This post has resonance for me today, March 24, 2019 ❤ When I wrote it, I still lived in California.
Daily Prompt: Never Surrender, by Krista on March 11, 2014: Are you stubborn as a grass stain or as easy going as a light breeze on a warm day? Tell us about the ways in which you’re stubborn — which issues make you dig your heels in and refuse to budge? Photographers, artists, poets: show us STEADFAST.
I’m not very stubborn. I think my friends would say something different, though they would agree I’m not one of those “My way or the highway” types, well, yes I am. I’m “My way IS the highway.” Long ago I had a dream that was based on events in my real life. I went from place to place, hanging out with people who then attempted to foist their “trip” (we said that then) onto me. At a certain point in each episode I said, “F…. this s…. man, I’m getting out of here!” (It’s a lot more powerful in real words.) I toyed with the thought of having that as my epitaph.
I think “steadfast” is another thing. That’s something involving honor and respect. It’s loyalty and commitment. Outside of marriage (not my métier) I’m very steadfast. I really do, once I make the commitment, “bear it out until the edge of doom.” I do not know if this old-school virtuous behavior is always wise. (Continuing to write the Daily Prompt has often seemed doubtful but I haven’t given up. 😉 )
But… the song to which today’s prompt alludes is important to me. Back in the ’80s I wondered what I was doing. I was teaching and married. My husband was a nice guy, but he didn’t love me. I was doing everything in my power to put a good face on things, holding my marriage together, steadfastly building a relationship with his kids (whom I loved), steadfast in my life-time attempt to reach my mother (ha), building what I thought would be a career, I was pushing hard to make everything work. Perseverance. This song. Had I surrendered? What was I really?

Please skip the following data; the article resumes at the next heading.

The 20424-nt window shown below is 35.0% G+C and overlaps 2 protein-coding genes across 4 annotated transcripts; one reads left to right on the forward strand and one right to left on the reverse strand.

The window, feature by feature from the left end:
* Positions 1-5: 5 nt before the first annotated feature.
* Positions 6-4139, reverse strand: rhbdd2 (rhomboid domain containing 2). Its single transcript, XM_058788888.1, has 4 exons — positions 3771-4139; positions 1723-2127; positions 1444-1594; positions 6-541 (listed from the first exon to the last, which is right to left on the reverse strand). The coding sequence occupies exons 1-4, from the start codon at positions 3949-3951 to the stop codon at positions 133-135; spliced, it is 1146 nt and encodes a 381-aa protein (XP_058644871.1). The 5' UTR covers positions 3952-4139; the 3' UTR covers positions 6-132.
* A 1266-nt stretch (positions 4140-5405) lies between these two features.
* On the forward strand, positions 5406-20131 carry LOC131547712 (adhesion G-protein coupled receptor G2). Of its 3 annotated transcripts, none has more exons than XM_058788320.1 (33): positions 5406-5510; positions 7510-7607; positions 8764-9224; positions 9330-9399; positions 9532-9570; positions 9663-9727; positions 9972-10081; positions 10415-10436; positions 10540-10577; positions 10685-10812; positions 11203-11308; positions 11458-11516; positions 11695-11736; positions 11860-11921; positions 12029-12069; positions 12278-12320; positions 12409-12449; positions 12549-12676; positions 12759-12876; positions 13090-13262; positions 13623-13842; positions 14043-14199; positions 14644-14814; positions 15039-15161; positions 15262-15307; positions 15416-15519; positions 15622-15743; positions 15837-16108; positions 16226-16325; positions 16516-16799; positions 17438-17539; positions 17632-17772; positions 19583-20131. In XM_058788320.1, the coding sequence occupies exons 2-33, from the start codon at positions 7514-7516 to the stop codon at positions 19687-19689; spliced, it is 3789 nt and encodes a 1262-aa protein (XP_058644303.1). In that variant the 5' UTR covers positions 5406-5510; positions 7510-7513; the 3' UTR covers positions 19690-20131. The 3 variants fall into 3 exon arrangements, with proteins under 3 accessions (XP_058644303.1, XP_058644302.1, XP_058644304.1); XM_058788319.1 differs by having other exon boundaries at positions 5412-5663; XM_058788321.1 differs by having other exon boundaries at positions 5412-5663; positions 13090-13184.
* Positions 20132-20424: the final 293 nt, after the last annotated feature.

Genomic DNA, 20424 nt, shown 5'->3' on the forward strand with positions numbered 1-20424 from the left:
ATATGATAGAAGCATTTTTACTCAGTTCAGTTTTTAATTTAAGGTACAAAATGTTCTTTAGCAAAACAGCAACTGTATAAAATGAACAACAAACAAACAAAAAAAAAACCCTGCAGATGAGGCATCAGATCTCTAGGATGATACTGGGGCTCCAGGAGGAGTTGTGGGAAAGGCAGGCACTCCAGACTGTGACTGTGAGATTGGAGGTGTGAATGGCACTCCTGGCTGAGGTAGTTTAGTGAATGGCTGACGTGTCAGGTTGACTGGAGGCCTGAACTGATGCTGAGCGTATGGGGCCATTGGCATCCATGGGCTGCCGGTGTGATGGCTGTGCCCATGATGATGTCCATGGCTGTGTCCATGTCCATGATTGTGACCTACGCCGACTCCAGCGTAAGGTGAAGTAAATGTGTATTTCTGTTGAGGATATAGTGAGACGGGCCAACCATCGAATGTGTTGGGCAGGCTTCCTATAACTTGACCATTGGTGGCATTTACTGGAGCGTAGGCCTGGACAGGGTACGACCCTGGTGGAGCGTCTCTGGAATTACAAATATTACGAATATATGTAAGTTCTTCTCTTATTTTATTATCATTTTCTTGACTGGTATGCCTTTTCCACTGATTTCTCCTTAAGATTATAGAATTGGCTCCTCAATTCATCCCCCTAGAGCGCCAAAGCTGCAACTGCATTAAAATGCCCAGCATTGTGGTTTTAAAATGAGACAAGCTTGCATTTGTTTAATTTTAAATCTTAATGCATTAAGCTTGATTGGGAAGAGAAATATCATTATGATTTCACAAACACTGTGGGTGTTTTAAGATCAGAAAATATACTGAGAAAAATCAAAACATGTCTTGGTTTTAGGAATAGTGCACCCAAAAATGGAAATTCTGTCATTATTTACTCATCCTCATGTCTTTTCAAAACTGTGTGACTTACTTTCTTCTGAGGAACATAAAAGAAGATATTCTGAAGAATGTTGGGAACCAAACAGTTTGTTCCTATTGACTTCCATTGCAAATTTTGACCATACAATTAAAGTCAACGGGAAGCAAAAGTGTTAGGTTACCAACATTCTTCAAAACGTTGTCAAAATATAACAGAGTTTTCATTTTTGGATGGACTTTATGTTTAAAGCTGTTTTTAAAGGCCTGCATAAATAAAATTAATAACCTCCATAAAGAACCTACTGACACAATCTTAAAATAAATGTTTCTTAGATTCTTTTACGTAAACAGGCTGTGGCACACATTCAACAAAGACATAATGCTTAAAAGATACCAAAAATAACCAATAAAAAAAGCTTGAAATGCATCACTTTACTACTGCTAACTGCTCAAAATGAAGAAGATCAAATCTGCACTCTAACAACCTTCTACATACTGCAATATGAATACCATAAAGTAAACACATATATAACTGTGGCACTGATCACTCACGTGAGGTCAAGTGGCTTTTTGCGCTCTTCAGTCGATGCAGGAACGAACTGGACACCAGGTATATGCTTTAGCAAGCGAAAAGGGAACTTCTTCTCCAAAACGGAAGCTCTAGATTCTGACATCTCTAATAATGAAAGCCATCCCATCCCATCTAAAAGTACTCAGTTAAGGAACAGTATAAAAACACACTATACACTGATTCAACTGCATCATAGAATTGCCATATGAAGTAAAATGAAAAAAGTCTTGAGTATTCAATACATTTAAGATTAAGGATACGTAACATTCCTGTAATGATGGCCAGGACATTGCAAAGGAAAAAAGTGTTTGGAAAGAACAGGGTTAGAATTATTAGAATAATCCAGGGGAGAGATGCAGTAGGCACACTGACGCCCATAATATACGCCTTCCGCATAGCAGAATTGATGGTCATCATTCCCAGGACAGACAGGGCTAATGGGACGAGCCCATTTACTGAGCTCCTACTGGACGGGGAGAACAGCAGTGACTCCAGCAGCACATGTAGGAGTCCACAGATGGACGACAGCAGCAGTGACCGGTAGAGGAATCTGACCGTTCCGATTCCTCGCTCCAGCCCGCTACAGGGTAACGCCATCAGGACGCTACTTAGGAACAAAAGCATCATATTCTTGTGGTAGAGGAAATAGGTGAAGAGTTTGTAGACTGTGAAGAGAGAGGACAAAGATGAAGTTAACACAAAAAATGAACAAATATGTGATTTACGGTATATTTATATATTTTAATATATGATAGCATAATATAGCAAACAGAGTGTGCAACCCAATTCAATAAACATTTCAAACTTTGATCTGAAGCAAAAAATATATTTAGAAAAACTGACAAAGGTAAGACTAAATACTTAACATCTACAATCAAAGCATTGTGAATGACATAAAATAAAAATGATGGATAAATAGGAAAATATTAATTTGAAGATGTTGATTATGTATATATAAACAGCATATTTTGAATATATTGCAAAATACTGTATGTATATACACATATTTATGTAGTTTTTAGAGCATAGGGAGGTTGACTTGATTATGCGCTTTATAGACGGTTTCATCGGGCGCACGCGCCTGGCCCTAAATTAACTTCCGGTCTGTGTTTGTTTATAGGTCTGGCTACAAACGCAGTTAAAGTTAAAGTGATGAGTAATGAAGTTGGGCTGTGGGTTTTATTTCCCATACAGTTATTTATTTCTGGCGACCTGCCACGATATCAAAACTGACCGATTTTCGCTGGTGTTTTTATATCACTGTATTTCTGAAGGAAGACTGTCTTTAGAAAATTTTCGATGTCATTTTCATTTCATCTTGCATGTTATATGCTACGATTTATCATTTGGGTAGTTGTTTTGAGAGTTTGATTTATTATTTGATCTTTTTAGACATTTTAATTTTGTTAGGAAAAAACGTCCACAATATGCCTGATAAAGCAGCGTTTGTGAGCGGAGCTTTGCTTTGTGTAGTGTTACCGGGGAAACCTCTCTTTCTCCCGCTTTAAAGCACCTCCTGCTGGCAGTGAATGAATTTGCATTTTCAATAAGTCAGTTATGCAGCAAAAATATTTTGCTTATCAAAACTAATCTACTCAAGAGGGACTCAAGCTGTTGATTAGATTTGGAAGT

New students arrived, were interviewed for placement in oral communication classes. One student, Jean Francois Minot-Matot from Geneva, answered the questions in a very a-typical way. “I live for ski,” he said. I had once “Lived for ski.” I heard his statement echo down the chambers of my heart. The sound returning said, “What do I live for?” On my way home from that interview I listened to this song for the first time, played on a new tape. Those two events, “I live for ski,” and the refrain from the song,
'Cause we made a promise we swore we'd always remember No retreat, baby, no surrender Blood brothers in the stormy night With a vow to defend No retreat, baby, no surrender
I’d made that vow with people — where were they? I was sure one was dead, another was lost forever to time because I sent him away, another was on the hellish rollercoaster of addiction. The fields of my childhood were long gone in an eternal golden autumn, and my life was nothing more than patching broken things and holding them together until the glue dried. Was I where I’d set out to be? Where were the beautiful words? The thoughts, the conversations, the stories? Where were the adventures? Where was the world — why was I not in it? I’d made a start and retreated, pulled back into a stucco-home in an East San Diego ghetto and a man who didn’t love me?
“I live for ski.”
“What do you do when the snow has melted?”
“Er, OUI! We have ze glacier. You know glacier?”
St. Mary’s glacier. I’d never skied it. I always believed I would ski it, but how would I do that, here under the banana palms, surrounded by bougainvillea.
“Er, and I, I like ze windsurf.”
I was 34. About to turn 35. I was middle-aged (what did I know?) I was over. Actually, my life began because of Jean Francois Minot-Matot. I’ve “gotten” nowhere with those dreams, but I learned dreams are not a place to go; they are a place to be. And, every dream involves a little patching up and holding together.